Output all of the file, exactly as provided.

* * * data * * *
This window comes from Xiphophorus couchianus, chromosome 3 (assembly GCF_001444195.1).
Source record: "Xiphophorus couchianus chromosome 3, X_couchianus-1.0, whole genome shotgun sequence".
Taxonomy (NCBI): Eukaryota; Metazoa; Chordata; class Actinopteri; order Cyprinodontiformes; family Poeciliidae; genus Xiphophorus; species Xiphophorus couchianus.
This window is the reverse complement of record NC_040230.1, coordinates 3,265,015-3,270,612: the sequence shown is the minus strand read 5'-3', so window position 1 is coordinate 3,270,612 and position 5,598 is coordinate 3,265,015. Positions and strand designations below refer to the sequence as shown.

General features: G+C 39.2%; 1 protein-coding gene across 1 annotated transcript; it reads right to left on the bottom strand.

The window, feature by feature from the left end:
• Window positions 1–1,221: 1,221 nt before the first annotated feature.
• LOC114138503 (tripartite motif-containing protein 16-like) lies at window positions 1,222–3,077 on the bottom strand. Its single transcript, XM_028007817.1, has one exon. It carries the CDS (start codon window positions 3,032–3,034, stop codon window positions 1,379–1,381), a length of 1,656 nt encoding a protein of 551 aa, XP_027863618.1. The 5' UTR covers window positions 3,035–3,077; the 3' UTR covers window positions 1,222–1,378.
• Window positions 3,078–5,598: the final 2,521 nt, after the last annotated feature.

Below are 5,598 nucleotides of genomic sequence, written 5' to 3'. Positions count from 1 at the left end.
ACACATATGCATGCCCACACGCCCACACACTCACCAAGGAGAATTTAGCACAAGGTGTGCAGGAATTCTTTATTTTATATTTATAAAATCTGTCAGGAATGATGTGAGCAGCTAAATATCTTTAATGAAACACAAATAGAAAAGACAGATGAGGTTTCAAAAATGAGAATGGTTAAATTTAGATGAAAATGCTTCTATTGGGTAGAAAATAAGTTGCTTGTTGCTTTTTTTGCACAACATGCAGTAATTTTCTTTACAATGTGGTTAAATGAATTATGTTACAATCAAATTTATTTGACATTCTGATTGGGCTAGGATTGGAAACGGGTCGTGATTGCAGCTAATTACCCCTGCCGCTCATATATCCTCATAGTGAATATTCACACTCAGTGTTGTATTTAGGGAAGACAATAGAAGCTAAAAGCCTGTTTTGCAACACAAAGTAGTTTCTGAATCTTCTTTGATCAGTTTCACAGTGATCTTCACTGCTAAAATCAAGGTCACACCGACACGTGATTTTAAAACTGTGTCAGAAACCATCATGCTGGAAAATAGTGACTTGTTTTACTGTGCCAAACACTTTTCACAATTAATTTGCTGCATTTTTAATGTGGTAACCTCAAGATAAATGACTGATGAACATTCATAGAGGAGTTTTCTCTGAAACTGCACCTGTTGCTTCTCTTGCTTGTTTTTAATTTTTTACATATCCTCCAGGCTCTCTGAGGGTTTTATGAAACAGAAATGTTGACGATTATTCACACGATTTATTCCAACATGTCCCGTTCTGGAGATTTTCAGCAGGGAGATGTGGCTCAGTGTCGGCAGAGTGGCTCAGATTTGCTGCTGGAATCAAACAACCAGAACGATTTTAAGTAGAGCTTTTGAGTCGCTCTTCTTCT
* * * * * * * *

This window comes from Xiphophorus couchianus, chromosome 3 (assembly GCF_001444195.1).
Source record: "Xiphophorus couchianus chromosome 3, X_couchianus-1.0, whole genome shotgun sequence".
Taxonomy (NCBI): Eukaryota; Metazoa; Chordata; class Actinopteri; order Cyprinodontiformes; family Poeciliidae; genus Xiphophorus; species Xiphophorus couchianus.
This window is the reverse complement of record NC_040230.1, coordinates 3,265,015-3,270,612: the sequence shown is the minus strand read 5'-3', so window position 1 is coordinate 3,270,612 and position 5,598 is coordinate 3,265,015. Positions and strand designations below refer to the sequence as shown.

General features: G+C 39.2%; 1 protein-coding gene across 1 annotated transcript; it reads right to left on the bottom strand.

The window, feature by feature from the left end:
• Window positions 1–1,221: 1,221 nt before the first annotated feature.
• LOC114138503 (tripartite motif-containing protein 16-like) lies at window positions 1,222–3,077 on the bottom strand. Its single transcript, XM_028007817.1, has one exon. It carries the CDS (start codon window positions 3,032–3,034, stop codon window positions 1,379–1,381), a length of 1,656 nt encoding a protein of 551 aa, XP_027863618.1. The 5' UTR covers window positions 3,035–3,077; the 3' UTR covers window positions 1,222–1,378.
• Window positions 3,078–5,598: the final 2,521 nt, after the last annotated feature.

Below are 5,598 nucleotides of genomic sequence, written 5' to 3'. Positions count from 1 at the left end.
ACACATATGCATGCCCACACGCCCACACACTCACCAAGGAGAATTTAGCACAAGGTGTGCAGGAATTCTTTATTTTATATTTATAAAATCTGTCAGGAATGATGTGAGCAGCTAAATATCTTTAATGAAACACAAATAGAAAAGACAGATGAGGTTTCAAAAATGAGAATGGTTAAATTTAGATGAAAATGCTTCTATTGGGTAGAAAATAAGTTGCTTGTTGCTTTTTTTGCACAACATGCAGTAATTTTCTTTACAATGTGGTTAAATGAATTATGTTACAATCAAATTTATTTGACATTCTGATTGGGCTAGGATTGGAAACGGGTCGTGATTGCAGCTAATTACCCCTGCCGCTCATATATCCTCATAGTGAATATTCACACTCAGTGTTGTATTTAGGGAAGACAATAGAAGCTAAAAGCCTGTTTTGCAACACAAAGTAGTTTCTGAATCTTCTTTGATCAGTTTCACAGTGATCTTCACTGCTAAAATCAAGGTCACACCGACACGTGATTTTAAAACTGTGTCAGAAACCATCATGCTGGAAAATAGTGACTTGTTTTACTGTGCCAAACACTTTTCACAATTAATTTGCTGCATTTTTAATGTGGTAACCTCAAGATAAATGACTGATGAACATTCATAGAGGAGTTTTCTCTGAAACTGCACCTGTTGCTTCTCTTGCTTGTTTTTAATTTTTTACATATCCTCCAGGCTCTCTGAGGGTTTTATGAAACAGAAATGTTGACGATTATTCACACGATTTATTCCAACATGTCCCGTTCTGGAGATTTTCAGCAGGGAGATGTGGCTCAGTGTCGGCAGAGTGGCTCAGATTTGCTGCTGGAATCAAACAACCAGAACGATTTTAAGTAGAGCTTTTGAGTCGCTCTTCTTCT